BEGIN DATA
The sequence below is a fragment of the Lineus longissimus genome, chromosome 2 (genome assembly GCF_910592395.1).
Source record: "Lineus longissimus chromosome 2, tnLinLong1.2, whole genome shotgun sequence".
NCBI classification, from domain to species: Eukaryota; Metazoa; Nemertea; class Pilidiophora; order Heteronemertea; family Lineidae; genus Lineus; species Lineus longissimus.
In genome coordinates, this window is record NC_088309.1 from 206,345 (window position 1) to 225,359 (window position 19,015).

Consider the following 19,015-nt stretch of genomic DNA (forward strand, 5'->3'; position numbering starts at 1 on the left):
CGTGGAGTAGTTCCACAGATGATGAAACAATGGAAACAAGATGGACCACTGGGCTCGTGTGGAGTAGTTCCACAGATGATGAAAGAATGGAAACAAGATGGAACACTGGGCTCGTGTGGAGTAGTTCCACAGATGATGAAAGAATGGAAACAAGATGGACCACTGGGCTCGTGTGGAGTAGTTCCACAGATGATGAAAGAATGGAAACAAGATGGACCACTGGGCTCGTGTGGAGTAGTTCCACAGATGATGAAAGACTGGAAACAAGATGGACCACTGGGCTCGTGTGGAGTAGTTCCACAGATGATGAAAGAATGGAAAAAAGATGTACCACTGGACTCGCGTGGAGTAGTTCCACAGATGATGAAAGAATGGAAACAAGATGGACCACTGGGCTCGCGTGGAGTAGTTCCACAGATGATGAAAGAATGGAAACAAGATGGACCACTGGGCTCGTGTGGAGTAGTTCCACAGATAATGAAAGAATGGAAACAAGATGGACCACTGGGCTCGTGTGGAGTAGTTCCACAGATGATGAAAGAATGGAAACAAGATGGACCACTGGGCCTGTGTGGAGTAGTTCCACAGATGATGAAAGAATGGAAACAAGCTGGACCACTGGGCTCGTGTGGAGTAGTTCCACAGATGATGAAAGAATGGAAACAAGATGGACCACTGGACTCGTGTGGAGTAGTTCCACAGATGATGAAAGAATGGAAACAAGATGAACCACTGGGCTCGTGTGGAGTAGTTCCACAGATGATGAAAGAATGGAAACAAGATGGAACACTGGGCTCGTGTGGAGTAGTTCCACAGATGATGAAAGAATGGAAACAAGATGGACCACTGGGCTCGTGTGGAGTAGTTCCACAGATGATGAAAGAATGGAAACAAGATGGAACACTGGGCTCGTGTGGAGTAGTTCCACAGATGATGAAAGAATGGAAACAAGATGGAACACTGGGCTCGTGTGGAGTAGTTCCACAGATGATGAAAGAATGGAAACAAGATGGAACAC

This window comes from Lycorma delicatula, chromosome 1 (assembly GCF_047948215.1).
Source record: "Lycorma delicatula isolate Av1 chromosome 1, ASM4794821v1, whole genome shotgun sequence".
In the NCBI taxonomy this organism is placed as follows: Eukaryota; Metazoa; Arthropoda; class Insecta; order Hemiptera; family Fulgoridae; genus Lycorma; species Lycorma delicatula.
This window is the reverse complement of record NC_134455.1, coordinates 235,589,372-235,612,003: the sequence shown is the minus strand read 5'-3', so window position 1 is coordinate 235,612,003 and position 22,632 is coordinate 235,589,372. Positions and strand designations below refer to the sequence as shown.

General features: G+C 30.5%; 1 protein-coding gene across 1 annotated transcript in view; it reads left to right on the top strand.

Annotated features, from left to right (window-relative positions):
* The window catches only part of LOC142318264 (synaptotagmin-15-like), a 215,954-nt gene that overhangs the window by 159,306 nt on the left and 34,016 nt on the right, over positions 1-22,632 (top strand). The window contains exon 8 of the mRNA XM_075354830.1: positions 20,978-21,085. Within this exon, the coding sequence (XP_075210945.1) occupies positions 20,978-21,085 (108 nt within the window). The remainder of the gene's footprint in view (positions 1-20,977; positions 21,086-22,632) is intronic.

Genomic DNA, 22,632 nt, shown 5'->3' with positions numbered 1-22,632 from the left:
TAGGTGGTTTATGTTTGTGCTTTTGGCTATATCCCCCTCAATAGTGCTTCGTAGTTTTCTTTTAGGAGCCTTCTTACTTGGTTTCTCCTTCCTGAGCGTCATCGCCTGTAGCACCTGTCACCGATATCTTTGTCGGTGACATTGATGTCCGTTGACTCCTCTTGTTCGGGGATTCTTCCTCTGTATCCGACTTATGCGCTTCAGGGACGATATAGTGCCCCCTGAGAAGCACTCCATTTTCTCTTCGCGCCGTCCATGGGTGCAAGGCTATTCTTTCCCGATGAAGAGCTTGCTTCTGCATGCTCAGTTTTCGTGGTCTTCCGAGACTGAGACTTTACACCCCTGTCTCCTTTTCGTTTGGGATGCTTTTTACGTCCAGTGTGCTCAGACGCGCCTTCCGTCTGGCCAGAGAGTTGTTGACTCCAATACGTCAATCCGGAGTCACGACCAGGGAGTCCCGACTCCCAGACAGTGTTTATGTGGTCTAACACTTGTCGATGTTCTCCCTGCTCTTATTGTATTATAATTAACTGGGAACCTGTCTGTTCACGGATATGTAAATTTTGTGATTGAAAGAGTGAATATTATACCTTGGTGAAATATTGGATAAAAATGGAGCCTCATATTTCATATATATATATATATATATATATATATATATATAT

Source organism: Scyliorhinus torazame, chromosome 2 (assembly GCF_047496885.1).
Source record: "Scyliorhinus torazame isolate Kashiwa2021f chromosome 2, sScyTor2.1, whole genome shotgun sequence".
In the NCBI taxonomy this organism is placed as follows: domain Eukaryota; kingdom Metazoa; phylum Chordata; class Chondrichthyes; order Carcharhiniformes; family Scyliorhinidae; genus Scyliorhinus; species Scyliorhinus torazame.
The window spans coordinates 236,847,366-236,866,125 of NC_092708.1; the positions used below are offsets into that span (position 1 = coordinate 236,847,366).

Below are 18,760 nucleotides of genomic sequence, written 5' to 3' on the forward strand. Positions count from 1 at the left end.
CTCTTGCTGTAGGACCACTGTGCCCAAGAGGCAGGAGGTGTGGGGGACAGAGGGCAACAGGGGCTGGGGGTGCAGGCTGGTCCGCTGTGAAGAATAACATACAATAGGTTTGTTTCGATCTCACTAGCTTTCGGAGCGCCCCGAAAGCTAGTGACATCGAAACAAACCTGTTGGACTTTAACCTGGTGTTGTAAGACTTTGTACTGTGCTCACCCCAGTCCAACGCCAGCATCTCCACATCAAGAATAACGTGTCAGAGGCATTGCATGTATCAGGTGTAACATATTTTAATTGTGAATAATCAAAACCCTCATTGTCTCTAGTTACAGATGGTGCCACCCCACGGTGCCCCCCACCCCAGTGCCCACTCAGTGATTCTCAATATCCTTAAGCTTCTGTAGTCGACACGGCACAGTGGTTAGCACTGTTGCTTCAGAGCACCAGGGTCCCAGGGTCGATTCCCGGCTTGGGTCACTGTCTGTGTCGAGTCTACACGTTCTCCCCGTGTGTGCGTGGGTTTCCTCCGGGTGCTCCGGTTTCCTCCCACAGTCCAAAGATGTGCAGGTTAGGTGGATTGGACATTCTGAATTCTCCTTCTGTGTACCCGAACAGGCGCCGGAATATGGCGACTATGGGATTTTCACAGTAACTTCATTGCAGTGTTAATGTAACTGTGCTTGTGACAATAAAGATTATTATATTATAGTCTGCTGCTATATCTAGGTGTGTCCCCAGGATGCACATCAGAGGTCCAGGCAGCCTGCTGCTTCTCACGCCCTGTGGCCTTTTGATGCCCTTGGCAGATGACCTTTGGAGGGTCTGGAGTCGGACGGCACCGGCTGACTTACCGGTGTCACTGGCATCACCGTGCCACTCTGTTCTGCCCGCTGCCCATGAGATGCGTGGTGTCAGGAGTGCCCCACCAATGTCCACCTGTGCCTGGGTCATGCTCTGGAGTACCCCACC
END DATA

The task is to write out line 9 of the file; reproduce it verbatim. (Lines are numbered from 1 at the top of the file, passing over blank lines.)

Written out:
In the NCBI taxonomy this organism is placed as follows: Eukaryota; Metazoa; Arthropoda; class Insecta; order Hemiptera; family Fulgoridae; genus Lycorma; species Lycorma delicatula.